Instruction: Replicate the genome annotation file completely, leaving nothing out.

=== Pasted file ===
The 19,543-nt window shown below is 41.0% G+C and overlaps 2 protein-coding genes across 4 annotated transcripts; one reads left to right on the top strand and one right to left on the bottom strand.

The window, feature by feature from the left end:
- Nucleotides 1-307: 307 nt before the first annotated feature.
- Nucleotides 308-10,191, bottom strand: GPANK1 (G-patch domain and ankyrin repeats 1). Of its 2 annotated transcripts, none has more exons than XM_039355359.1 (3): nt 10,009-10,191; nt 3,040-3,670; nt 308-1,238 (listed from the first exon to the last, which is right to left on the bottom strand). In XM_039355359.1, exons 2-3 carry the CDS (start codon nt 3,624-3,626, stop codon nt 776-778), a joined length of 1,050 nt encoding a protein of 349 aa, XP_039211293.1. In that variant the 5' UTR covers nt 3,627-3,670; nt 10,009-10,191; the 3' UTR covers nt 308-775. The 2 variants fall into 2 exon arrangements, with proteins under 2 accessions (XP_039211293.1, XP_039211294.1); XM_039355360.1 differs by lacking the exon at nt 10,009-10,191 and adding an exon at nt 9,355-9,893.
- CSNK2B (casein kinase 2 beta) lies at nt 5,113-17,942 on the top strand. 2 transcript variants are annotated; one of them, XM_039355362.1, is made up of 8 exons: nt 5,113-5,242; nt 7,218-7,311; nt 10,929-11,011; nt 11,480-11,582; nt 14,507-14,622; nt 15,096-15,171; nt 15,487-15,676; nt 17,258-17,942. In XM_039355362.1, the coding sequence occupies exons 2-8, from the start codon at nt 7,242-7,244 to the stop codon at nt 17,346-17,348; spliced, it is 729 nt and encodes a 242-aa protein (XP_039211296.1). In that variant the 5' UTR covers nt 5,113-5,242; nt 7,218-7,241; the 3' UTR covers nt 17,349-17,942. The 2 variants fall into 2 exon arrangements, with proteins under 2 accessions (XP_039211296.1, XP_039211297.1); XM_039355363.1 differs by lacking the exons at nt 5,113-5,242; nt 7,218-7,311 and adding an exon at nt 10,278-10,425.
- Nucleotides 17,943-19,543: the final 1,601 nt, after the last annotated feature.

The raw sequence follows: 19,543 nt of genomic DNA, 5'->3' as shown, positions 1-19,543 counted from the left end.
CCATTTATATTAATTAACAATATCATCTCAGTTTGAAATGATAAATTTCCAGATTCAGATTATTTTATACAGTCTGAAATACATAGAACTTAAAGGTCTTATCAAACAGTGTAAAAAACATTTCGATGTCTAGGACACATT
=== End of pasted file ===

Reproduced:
The 19,543-nt window shown below is 41.0% G+C and overlaps 2 protein-coding genes across 4 annotated transcripts; one reads left to right on the top strand and one right to left on the bottom strand.

The window, feature by feature from the left end:
- Nucleotides 1-307: 307 nt before the first annotated feature.
- Nucleotides 308-10,191, bottom strand: GPANK1 (G-patch domain and ankyrin repeats 1). Of its 2 annotated transcripts, none has more exons than XM_039355359.1 (3): nt 10,009-10,191; nt 3,040-3,670; nt 308-1,238 (listed from the first exon to the last, which is right to left on the bottom strand). In XM_039355359.1, exons 2-3 carry the CDS (start codon nt 3,624-3,626, stop codon nt 776-778), a joined length of 1,050 nt encoding a protein of 349 aa, XP_039211293.1. In that variant the 5' UTR covers nt 3,627-3,670; nt 10,009-10,191; the 3' UTR covers nt 308-775. The 2 variants fall into 2 exon arrangements, with proteins under 2 accessions (XP_039211293.1, XP_039211294.1); XM_039355360.1 differs by lacking the exon at nt 10,009-10,191 and adding an exon at nt 9,355-9,893.
- CSNK2B (casein kinase 2 beta) lies at nt 5,113-17,942 on the top strand. 2 transcript variants are annotated; one of them, XM_039355362.1, is made up of 8 exons: nt 5,113-5,242; nt 7,218-7,311; nt 10,929-11,011; nt 11,480-11,582; nt 14,507-14,622; nt 15,096-15,171; nt 15,487-15,676; nt 17,258-17,942. In XM_039355362.1, the coding sequence occupies exons 2-8, from the start codon at nt 7,242-7,244 to the stop codon at nt 17,346-17,348; spliced, it is 729 nt and encodes a 242-aa protein (XP_039211296.1). In that variant the 5' UTR covers nt 5,113-5,242; nt 7,218-7,241; the 3' UTR covers nt 17,349-17,942. The 2 variants fall into 2 exon arrangements, with proteins under 2 accessions (XP_039211296.1, XP_039211297.1); XM_039355363.1 differs by lacking the exons at nt 5,113-5,242; nt 7,218-7,311 and adding an exon at nt 10,278-10,425.
- Nucleotides 17,943-19,543: the final 1,601 nt, after the last annotated feature.

The raw sequence follows: 19,543 nt of genomic DNA, 5'->3' as shown, positions 1-19,543 counted from the left end.
CCATTTATATTAATTAACAATATCATCTCAGTTTGAAATGATAAATTTCCAGATTCAGATTATTTTATACAGTCTGAAATACATAGAACTTAAAGGTCTTATCAAACAGTGTAAAAAACATTTCGATGTCTAGGACACATT